HAI’s policy briefs take cutting-edge, policy-relevant AI/ML academic research produced by Stanford faculty and transform it into digestible briefs for time-strained policymakers and staff.
One of the most promising uses of artificial intelligence is in radiology, the medical specialization that uses imaging technology to diagnose and treat disease. AI holds great promise to improve traditional medical imaging methods like CT, MRI, and X-ray by offering computational capabilities that process images with greater speed and accuracy, automatically recognizing complex patterns to assess a patient’s health. This sophisticated software needs more robust evaluation methods to reduce risk to the patient, to establish trust, and to ensure wider adoption.
Despite the emergence of new machine learning technologies capable of diagnosing diseases, understanding speech, or recognizing images, the enormous economic potential of many digital goods and services remains largely untapped. In this brief, scholars propose a set of policy recommendations that could increase productivity growth, make the U.S. more competitive, and reduce income inequality.
The U.S. Intelligence Community faces a moment of reckoning and AI lies at the heart of it. Since 9/11, America’s intelligence agencies have become hardwired to fight terrorism. Today’s threat landscape, however, is changing dramatically, with a resurgence of great power competition and the rise of cyber threats enabling states and non-state actors to spy, steal, disrupt, destroy, and deceive across vast distances — all without firing a shot.
Natural language processing for mental health monitoring is an emerging use of AI poised to disrupt the landscape of the health care industry. As the profusion of social media platforms allows for the population to share their thoughts and feelings with the world, users’ posts and reactions extend the scope of medical screening methods for psychological disorders such as depression. Users are already being marketed to with sophistication based on these behaviors — why not leverage these technologies for public health?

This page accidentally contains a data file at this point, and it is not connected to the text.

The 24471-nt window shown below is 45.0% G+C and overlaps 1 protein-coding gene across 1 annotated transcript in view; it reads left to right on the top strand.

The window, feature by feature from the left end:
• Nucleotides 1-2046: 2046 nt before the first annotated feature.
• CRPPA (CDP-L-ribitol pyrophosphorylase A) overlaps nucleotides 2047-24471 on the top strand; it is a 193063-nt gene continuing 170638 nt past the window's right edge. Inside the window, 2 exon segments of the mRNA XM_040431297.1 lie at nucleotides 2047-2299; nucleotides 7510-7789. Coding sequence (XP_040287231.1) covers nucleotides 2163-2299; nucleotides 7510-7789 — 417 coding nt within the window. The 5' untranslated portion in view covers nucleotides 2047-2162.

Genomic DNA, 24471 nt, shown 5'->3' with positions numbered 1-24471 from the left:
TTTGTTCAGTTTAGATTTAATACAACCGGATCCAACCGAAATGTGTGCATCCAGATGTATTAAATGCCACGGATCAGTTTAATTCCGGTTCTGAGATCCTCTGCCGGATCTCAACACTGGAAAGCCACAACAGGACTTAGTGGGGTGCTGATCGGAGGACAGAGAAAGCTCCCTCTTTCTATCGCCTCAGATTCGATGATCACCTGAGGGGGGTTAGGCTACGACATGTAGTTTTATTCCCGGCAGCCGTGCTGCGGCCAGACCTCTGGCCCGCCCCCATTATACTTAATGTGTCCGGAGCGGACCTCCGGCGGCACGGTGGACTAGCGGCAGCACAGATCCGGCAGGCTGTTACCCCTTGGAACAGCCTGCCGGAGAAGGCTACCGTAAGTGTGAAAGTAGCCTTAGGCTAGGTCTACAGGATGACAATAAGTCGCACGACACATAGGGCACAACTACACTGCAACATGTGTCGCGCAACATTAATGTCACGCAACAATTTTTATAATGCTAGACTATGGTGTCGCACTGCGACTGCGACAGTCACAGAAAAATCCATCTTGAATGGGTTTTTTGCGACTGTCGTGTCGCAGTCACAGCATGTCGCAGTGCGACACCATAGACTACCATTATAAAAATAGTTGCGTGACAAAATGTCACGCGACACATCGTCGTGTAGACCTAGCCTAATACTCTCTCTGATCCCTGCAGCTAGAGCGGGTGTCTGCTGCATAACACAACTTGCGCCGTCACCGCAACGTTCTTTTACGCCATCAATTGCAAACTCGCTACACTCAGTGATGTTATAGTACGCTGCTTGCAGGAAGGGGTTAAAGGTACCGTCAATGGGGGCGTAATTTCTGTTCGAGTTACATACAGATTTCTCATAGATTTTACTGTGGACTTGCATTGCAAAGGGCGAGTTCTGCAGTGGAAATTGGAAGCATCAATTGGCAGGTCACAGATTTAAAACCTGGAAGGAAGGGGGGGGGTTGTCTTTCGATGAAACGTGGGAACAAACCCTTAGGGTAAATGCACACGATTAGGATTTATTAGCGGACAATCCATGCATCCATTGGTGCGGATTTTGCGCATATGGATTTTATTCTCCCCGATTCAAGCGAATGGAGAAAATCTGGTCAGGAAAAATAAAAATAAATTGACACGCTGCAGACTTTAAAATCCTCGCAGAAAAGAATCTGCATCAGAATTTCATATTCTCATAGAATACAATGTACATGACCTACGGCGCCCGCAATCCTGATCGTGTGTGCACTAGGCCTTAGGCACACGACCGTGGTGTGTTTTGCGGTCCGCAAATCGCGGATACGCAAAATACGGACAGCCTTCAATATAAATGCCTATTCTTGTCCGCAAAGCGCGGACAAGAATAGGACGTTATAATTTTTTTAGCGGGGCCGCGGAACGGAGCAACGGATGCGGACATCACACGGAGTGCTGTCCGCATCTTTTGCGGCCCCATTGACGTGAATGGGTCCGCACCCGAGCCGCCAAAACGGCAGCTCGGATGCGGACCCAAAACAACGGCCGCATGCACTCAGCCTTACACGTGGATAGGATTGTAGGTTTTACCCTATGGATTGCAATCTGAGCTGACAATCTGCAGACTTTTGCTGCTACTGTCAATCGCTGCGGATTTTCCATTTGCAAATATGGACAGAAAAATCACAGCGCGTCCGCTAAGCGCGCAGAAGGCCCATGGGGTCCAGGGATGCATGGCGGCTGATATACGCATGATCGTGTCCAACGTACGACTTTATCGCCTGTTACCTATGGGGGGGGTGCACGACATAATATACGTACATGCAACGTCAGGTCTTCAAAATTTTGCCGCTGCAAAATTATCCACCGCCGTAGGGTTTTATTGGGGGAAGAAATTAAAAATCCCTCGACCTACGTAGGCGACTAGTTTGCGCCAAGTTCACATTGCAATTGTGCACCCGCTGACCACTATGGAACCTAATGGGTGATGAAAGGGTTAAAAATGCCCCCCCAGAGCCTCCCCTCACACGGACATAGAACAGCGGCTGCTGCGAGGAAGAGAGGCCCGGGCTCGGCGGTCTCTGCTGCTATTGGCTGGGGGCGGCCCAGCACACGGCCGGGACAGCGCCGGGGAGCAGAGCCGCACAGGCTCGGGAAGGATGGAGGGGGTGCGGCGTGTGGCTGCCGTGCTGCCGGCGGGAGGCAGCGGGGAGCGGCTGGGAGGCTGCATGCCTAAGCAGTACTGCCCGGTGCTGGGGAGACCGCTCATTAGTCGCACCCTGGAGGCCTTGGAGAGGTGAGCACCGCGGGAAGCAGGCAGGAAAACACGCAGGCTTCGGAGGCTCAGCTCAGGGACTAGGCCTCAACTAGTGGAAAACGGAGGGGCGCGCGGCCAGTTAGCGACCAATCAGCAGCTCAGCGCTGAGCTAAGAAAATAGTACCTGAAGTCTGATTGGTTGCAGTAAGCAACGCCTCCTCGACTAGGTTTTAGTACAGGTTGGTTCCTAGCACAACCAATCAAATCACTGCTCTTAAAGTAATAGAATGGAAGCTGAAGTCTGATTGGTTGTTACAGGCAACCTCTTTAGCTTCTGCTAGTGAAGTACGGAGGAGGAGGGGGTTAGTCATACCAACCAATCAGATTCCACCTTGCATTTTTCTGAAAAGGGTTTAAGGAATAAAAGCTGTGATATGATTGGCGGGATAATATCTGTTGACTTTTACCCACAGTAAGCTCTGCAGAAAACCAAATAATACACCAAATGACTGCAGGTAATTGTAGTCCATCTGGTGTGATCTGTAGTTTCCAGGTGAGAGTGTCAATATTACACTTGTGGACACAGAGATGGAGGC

Improving AI Software for Healthcare Diagnostics Facial recognition technologies have grown in sophistication and adoption throughout American society. Significant anxieties around the technology have emerged—including privacy concerns, worries about surveillance in both public and private settings, and the perpetuation of racial bias.
Popular culture has envisioned societies of intelligent machines for generations, with Alan Turing notably foreseeing the need for a test to distinguish machines from humans in 1950. Now, advances in artificial intelligence that promise to make creating convincing fake multimedia content like video, images, or audio relatively easy for many. Unfortunately, this will include sophisticated bots with supercharged self-improvement abilities that are capable of generating more dynamic fakes than anything seen before.
Social Media platforms break traditional barriers of distance and time between people and present unique challenges in calculating the precise value of the transactions and interactions they enable. In the case of a company like Facebook, each layer of connections creates value and attracts additional users to the platform. The compounding nature of this phenomenon gives platforms significant market power. In the face of growing scrutiny from policymakers, the media, and the public, regulators are now considering a number of proposals to ensure platforms do not abuse their market power or restrict the economic benefits of their networks from being more equitably distributed.
With advances in AI, researchers can now train computer algorithms to interpret medical images – often with accuracy comparable to physicians. Yet a survey of medical research shows that these algorithms rely on datasets that lack population diversity and could introduce bias into the understanding of a patient’s health condition.